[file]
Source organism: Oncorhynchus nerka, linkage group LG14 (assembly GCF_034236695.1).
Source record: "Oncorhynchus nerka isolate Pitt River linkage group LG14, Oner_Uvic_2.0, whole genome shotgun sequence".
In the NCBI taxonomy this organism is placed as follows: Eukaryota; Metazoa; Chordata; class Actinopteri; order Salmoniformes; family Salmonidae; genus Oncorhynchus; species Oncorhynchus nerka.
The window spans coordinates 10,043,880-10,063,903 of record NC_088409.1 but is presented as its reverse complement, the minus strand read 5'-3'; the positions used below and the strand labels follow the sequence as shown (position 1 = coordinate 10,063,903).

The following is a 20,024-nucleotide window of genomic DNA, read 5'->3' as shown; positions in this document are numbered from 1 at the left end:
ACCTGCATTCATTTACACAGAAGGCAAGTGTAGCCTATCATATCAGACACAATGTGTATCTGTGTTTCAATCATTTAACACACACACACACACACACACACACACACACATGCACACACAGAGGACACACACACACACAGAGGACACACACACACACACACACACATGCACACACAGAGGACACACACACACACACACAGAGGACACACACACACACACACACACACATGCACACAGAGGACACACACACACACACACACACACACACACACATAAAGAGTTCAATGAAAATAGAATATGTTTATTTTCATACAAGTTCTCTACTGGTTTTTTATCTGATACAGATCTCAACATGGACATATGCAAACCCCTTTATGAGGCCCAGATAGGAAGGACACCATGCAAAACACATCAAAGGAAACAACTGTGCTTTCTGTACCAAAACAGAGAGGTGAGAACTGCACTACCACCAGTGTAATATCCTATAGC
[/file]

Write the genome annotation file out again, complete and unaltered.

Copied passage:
Source organism: Oncorhynchus nerka, linkage group LG14 (assembly GCF_034236695.1).
Source record: "Oncorhynchus nerka isolate Pitt River linkage group LG14, Oner_Uvic_2.0, whole genome shotgun sequence".
In the NCBI taxonomy this organism is placed as follows: Eukaryota; Metazoa; Chordata; class Actinopteri; order Salmoniformes; family Salmonidae; genus Oncorhynchus; species Oncorhynchus nerka.
The window spans coordinates 10,043,880-10,063,903 of record NC_088409.1 but is presented as its reverse complement, the minus strand read 5'-3'; the positions used below and the strand labels follow the sequence as shown (position 1 = coordinate 10,063,903).

The following is a 20,024-nucleotide window of genomic DNA, read 5'->3' as shown; positions in this document are numbered from 1 at the left end:
ACCTGCATTCATTTACACAGAAGGCAAGTGTAGCCTATCATATCAGACACAATGTGTATCTGTGTTTCAATCATTTAACACACACACACACACACACACACACACACACATGCACACACAGAGGACACACACACACACAGAGGACACACACACACACACACACACATGCACACACAGAGGACACACACACACACACACAGAGGACACACACACACACACACACACACATGCACACAGAGGACACACACACACACACACACACACACACACACATAAAGAGTTCAATGAAAATAGAATATGTTTATTTTCATACAAGTTCTCTACTGGTTTTTTATCTGATACAGATCTCAACATGGACATATGCAAACCCCTTTATGAGGCCCAGATAGGAAGGACACCATGCAAAACACATCAAAGGAAACAACTGTGCTTTCTGTACCAAAACAGAGAGGTGAGAACTGCACTACCACCAGTGTAATATCCTATAGC